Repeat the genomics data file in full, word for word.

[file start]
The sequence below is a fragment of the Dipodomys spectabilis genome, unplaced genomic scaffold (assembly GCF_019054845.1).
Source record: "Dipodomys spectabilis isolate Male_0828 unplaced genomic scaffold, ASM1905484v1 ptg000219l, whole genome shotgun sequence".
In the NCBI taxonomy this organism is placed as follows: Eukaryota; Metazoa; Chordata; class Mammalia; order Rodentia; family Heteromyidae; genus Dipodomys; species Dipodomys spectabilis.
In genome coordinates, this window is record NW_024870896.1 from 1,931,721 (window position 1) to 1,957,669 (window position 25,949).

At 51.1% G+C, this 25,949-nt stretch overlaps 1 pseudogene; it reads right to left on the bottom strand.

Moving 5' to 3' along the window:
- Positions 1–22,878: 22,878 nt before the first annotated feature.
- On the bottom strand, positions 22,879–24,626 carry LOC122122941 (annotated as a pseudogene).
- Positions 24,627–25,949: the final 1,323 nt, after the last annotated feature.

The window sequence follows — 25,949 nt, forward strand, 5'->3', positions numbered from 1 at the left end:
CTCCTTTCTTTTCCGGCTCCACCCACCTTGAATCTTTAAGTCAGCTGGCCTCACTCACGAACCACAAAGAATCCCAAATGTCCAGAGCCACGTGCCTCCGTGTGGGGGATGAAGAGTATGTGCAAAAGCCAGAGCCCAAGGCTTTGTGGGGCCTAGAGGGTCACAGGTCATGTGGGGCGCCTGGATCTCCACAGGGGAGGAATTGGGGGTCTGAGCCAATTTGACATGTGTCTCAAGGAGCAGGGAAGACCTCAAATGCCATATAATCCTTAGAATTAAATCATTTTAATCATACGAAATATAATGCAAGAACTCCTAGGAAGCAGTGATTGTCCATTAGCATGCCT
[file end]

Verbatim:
The sequence below is a fragment of the Dipodomys spectabilis genome, unplaced genomic scaffold (assembly GCF_019054845.1).
Source record: "Dipodomys spectabilis isolate Male_0828 unplaced genomic scaffold, ASM1905484v1 ptg000219l, whole genome shotgun sequence".
In the NCBI taxonomy this organism is placed as follows: Eukaryota; Metazoa; Chordata; class Mammalia; order Rodentia; family Heteromyidae; genus Dipodomys; species Dipodomys spectabilis.
In genome coordinates, this window is record NW_024870896.1 from 1,931,721 (window position 1) to 1,957,669 (window position 25,949).

At 51.1% G+C, this 25,949-nt stretch overlaps 1 pseudogene; it reads right to left on the bottom strand.

Moving 5' to 3' along the window:
- Positions 1–22,878: 22,878 nt before the first annotated feature.
- On the bottom strand, positions 22,879–24,626 carry LOC122122941 (annotated as a pseudogene).
- Positions 24,627–25,949: the final 1,323 nt, after the last annotated feature.

The window sequence follows — 25,949 nt, forward strand, 5'->3', positions numbered from 1 at the left end:
CTCCTTTCTTTTCCGGCTCCACCCACCTTGAATCTTTAAGTCAGCTGGCCTCACTCACGAACCACAAAGAATCCCAAATGTCCAGAGCCACGTGCCTCCGTGTGGGGGATGAAGAGTATGTGCAAAAGCCAGAGCCCAAGGCTTTGTGGGGCCTAGAGGGTCACAGGTCATGTGGGGCGCCTGGATCTCCACAGGGGAGGAATTGGGGGTCTGAGCCAATTTGACATGTGTCTCAAGGAGCAGGGAAGACCTCAAATGCCATATAATCCTTAGAATTAAATCATTTTAATCATACGAAATATAATGCAAGAACTCCTAGGAAGCAGTGATTGTCCATTAGCATGCCT